Java is an object-oriented (OO) language in the tradition of Simula-67, SmallTalk, and C++. It borrows syntax from C++ and ideas from SmallTalk. The Java API has been designed and built on the OO model. Design Patterns (see the book of the same name), such as Factory and Delegate, are used throughout; an understanding of these patterns will help you better understand the use of the API and improve the design of your own classes.
Advice, or Mantras
There are any number of short bits of advice that I could give. A few recurring themes arise when learning the basics of Java, and then when learning more Java.
Use the API
I can't say this often enough. A lot of the things you need to do have already been done by the good folks at JavaSoft. And this grows with most releases: 1.2 added the Collections API, and 1.4 added the Regular Expressions API discussed in Chapter 4. Learning the API well is a good grounds for avoiding that deadly "reinventing the flat tire" syndrome coming up with a second-rate equivalent of a first-rate product that was available to you the whole time. In fact, part of this book's mission is to prevent you from reinventing what's already there. One example of this is the Collections API in java.util, discussed in Chapter 7. The Collections API has a high degree of generality and regularity, so there is usually very little reason to invent your own data structuring code.
There is a trade-off between generality (and the resulting reusability), which is emphasized here, and the convenience of application specificity. If you're writing one small part of a very large application designed according to OO design techniques, you'll have in mind a specific set of use cases. On the other hand, if you're writing "toolkit-style" code, you should write classes with few assumptions about how they'll be used. Making code easy to use from a variety of programs is the route to writing reusable code.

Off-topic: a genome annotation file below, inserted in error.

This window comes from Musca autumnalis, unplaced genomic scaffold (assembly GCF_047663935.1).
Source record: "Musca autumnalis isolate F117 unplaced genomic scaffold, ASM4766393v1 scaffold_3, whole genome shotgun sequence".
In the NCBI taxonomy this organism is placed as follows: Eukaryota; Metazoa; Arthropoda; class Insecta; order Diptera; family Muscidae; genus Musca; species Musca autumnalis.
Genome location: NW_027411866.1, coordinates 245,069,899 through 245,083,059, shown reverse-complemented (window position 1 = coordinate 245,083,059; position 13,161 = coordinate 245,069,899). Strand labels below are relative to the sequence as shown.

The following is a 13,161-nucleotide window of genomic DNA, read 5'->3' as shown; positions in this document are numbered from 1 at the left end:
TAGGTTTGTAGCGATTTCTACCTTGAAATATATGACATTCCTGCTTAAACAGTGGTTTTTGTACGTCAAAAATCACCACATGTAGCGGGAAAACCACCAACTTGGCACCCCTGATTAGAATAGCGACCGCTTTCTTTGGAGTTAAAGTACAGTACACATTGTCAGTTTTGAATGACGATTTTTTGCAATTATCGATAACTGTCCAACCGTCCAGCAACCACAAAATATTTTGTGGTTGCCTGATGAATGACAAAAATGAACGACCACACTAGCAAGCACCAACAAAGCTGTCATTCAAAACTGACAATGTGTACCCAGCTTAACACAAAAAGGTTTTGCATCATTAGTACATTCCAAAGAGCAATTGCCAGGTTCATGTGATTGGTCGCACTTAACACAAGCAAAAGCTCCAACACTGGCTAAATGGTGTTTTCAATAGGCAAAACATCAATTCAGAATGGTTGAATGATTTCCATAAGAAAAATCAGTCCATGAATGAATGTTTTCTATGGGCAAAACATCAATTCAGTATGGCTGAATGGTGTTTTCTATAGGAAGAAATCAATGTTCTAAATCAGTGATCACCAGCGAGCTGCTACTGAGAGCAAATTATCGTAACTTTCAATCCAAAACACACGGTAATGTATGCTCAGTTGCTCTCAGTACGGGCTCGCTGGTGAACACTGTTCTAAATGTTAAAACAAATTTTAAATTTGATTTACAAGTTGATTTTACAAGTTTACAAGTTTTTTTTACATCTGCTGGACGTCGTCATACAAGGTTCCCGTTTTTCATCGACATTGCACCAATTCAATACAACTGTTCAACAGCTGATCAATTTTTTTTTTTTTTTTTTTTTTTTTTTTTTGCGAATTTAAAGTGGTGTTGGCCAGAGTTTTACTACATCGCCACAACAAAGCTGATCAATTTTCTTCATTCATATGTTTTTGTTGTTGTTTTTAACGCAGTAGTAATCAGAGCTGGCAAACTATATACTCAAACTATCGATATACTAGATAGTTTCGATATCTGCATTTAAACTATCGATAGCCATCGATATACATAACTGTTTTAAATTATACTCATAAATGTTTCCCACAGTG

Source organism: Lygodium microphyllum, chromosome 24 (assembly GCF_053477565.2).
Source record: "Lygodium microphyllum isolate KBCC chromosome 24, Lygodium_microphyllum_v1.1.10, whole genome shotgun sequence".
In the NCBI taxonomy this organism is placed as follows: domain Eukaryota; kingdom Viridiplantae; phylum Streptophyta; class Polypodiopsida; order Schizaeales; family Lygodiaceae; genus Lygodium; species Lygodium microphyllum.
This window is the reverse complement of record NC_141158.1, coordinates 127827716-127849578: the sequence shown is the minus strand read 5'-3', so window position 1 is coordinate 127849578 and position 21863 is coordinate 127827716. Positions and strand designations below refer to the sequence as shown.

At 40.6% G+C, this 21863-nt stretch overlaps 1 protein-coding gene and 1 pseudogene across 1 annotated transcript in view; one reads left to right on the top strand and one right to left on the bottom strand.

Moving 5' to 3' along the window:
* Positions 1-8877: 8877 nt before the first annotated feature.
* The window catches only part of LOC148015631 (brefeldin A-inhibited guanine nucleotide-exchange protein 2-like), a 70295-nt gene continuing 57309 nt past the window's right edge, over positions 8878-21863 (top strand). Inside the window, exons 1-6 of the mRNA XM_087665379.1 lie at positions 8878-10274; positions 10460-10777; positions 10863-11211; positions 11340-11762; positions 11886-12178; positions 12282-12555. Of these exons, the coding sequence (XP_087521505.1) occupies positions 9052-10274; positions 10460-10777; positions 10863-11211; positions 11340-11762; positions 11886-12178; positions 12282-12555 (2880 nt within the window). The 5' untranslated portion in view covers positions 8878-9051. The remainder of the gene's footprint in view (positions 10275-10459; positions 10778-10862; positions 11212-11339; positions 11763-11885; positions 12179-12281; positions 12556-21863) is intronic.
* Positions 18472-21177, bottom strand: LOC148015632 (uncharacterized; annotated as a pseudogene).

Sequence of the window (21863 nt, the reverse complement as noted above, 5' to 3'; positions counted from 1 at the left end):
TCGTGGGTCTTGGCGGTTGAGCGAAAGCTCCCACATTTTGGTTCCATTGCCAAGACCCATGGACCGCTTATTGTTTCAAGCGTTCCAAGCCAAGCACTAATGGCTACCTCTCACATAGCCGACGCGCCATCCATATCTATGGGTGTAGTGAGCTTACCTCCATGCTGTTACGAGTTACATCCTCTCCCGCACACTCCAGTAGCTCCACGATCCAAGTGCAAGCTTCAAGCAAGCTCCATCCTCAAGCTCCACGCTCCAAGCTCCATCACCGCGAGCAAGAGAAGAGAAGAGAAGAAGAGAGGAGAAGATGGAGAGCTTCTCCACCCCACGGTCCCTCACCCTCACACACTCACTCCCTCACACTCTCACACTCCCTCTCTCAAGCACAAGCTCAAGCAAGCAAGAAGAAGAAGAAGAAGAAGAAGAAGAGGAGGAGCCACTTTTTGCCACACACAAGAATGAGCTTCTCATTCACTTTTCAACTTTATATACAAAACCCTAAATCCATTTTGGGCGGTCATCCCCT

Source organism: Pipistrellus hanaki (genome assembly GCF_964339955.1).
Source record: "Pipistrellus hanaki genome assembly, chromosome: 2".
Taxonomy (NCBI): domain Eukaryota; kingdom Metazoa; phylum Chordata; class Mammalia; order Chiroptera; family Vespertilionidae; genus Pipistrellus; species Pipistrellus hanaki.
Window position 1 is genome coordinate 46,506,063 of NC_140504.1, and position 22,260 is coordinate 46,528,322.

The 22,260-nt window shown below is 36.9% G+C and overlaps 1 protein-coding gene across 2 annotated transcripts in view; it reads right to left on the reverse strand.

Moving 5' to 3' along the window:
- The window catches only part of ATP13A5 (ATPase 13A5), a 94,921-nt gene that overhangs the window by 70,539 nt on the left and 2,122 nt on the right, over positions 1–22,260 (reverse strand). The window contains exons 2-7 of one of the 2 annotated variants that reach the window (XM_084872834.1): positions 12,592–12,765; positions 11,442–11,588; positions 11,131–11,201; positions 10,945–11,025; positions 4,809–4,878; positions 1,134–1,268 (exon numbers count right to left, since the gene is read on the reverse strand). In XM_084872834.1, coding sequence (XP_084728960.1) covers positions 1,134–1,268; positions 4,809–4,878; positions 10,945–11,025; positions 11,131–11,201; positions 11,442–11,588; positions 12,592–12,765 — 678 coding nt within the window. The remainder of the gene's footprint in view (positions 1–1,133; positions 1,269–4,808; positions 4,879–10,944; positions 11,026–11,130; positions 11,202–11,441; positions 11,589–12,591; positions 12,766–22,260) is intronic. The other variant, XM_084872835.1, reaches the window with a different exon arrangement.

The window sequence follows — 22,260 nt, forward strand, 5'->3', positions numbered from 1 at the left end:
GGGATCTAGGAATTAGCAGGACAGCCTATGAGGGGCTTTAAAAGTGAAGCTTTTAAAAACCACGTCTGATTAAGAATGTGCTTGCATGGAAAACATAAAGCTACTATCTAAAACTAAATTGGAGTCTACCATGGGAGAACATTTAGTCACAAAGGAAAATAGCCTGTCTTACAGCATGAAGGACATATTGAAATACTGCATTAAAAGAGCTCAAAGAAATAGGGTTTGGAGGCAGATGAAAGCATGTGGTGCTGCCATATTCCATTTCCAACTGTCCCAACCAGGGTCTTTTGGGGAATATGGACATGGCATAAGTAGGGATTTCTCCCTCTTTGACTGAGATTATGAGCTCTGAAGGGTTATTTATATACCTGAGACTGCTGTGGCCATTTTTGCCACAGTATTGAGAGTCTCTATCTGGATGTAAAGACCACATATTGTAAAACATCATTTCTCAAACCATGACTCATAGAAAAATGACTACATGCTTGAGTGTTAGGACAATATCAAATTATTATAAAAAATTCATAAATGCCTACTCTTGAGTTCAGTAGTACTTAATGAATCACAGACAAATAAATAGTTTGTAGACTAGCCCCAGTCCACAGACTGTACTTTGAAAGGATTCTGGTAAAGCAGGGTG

Read and write Javadoc
You've no doubt looked at the Java online documentation in a browser, in part because I just told you to learn the API well. Do you think Sun hired millions of tech writers to produce all that documentation? No. That documentation exists because the developers of the API took the time to write Javadoc comments, those funny /** comments you've seen in code. So, one more bit of advice: use Javadoc. We finally have a good, standard mechanism for API documentation. And use it as you write the code don't think you'll come back and write it in later. That kind of tomorrow never comes.
See Recipe 23.2 for details on using Javadoc.
Use subclassing and delegation
I can't say this one enough either. Use subclassing. Use subclassing. Use subclassing. It is the best basis not only for avoiding code duplication, but for developing software that works. See any number of good books on the topic of object-oriented design and programming for more details.
An alternative to subclassing is the Design Pattern (see below) known as delegation. For example, instead of subclassing NameAndAddress to make Supplier and Customer, make Supplier and Customer have instances of NameAndAddress. That is a clearer structure and also makes it easier for a Customer to have both a billing address and a shipping address.
Use design patterns
In the Preface, I listed Design Patterns (Addison Wesley) as one of the Very Important Books on object-oriented programming. It provides a powerful catalog of things that programmers often reinvent. It is as important for giving a standard vocabulary of design as it is for its clear explanations of how the basic patterns work and how they can be implemented.
Here are some examples from the standard API: